Obama Admin Went To Jeb For Common Core Tips

Emails released Thursday by Buzzfeed reveal that Secretary of Education Arne Duncan sought and received advice about Common Core from an unlikely source: former Florida Gov. and possible Republican presidential candidate Jeb Bush.

The emails date to Sept. 23, 2013, when Common Core was first becoming a national issue.

The emails on Duncan’s end were very brief. The first contained the subject heading “Rick Scott,” with a body text of “Is calling me. Any advice?” Duncan was apparently reaching out to Bush for help addressing the concerns of Florida Gov. Rick Scott. Scott, like many other Republicans in 2013, was starting to have second thoughts about Common Core as the conservative backlash against it picked up momentum.

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Bush replied:

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I am on a plane.

He is fearful of the rebellion. Wants to stop using the term common core but keep the standards. Wants to get out of PARCC [standardized tests aligned with Common Core]. I asked him if he had specifics [sic] things that the federal government is doing or perceived to be doing. He didn’t have them when I spoke to him last Thursday evening.

Duncan gave a succinct reply: “Thanks.”

A representative for Bush told Buzzfeed the emails reflect the bipartisan nature of Bush’s work on education since leaving the governor’s mansion.

“Since leaving office, Gov. Bush has focused on reforming education, state by state, through the education foundation he established that is committed to improving education for every American child,” the spokesperson said. “Gov. Bush has worked with leaders in both parties to introduce state-based reforms that hold the power to transform education in America by providing more choices for parents and greater accountability for schools and teachers.”

The very brevity of Duncan’s exchange with Bush raises its own questions, as it suggests the emails may have been part of a longer pattern of conversations between the two about Common Core. Whether that is the case, and if so to what degree, is unclear.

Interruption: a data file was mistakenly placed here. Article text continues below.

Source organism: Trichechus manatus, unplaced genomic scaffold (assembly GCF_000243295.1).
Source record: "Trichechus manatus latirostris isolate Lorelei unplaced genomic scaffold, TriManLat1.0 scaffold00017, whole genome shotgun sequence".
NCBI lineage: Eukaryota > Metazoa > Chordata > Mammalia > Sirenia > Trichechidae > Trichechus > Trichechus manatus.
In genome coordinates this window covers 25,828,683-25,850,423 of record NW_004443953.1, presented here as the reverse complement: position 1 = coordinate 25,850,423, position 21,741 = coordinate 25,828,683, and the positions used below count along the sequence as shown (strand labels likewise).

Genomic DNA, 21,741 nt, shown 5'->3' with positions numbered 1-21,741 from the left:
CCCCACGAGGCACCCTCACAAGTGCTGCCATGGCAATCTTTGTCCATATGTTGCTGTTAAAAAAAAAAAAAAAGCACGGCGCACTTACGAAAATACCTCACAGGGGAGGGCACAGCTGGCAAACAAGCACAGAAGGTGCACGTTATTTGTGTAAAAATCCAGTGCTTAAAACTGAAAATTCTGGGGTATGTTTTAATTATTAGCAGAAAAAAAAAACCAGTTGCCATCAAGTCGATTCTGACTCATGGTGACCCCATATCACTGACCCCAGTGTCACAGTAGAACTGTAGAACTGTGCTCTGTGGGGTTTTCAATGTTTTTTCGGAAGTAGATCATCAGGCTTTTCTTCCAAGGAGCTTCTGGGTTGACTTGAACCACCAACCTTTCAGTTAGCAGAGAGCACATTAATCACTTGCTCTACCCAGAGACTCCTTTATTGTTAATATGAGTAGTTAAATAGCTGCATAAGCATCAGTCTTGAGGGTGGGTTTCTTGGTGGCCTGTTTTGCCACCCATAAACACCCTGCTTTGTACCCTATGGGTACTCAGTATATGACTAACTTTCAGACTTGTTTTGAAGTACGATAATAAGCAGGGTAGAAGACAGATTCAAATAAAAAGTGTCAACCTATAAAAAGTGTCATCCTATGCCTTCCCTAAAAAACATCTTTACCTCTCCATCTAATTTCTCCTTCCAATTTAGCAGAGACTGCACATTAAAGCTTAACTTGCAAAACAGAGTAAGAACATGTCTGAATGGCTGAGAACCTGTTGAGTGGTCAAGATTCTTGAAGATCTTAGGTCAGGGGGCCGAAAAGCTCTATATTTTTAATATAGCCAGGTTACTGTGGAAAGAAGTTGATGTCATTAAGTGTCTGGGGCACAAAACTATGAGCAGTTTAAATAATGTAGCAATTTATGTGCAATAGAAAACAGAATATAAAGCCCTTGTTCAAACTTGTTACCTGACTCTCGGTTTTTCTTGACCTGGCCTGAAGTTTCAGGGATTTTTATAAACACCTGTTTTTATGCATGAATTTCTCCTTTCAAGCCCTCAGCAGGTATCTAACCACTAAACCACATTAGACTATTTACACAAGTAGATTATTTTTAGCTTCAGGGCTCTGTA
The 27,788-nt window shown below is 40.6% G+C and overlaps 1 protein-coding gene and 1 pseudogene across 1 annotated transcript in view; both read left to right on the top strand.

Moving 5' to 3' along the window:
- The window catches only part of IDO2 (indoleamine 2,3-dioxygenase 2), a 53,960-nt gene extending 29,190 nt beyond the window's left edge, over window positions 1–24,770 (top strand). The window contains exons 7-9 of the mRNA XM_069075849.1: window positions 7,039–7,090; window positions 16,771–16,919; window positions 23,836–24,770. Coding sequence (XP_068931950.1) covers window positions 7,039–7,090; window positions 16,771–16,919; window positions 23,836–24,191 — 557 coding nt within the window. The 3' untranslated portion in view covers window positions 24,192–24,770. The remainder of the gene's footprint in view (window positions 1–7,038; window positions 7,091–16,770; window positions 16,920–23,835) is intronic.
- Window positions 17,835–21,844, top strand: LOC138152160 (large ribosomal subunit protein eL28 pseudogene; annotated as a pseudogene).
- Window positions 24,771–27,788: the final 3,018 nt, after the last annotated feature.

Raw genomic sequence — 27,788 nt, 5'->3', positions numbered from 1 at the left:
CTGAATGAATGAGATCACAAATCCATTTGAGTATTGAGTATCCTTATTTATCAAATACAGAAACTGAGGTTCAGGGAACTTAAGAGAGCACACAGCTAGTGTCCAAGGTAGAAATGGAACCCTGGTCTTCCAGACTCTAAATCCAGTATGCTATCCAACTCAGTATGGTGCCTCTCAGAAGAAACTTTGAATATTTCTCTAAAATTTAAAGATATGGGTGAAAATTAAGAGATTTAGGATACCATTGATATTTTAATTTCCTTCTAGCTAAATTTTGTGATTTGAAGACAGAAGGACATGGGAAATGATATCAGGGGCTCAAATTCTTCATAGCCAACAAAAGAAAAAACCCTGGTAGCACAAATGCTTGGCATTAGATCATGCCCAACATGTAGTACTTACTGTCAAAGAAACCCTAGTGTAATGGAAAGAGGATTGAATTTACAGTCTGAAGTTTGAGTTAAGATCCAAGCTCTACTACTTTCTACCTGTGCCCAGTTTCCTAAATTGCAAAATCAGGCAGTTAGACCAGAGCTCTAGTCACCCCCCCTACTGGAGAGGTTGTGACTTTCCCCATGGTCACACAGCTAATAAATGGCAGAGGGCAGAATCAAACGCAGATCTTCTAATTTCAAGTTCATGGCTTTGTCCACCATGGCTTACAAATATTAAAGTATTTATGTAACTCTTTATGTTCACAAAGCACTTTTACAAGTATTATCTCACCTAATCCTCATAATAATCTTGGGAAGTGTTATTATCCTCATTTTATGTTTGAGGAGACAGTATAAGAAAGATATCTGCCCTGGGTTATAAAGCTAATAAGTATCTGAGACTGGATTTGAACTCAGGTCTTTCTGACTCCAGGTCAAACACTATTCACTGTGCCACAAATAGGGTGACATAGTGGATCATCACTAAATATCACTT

The emails are also illustrative of the intersection between policy and branding that has been so central to the Common Core debate. The same day the Bush/Duncan exchange occurred, Scott made an announcement that he was withdrawing the state from PARCC and working to “protect Florida from the federal government’s overreach in education policy.” However, Bush’s prediction proved true, as Scott’s “protective” action amounted to a Common Core name change. In 2014 Florida rebranded Common Core as “Next Generation Sunshine State Standards” without substantially altering its content.

Such a solution to the Common Core debate has occurred in several other Republican-run states. In Arizona, Common Core was renamed as “Arizona’s College and Career-Ready Standards” despite no shift in content. Even in states that have made changes, such as Indiana, activists have complained that the “new” standards remain extremely similar to the Core.

Bush himself has said these renaming efforts are replacements in name only, something he regards as a good thing. In 2014, he campaigned alongside Scott and said he accepted Scott’s Core turnabout.

“They’re not substantially different, but they’re Florida-based,” Bush said at the time. “I think he was correct to do the review and I think the review ended up with really good results.”


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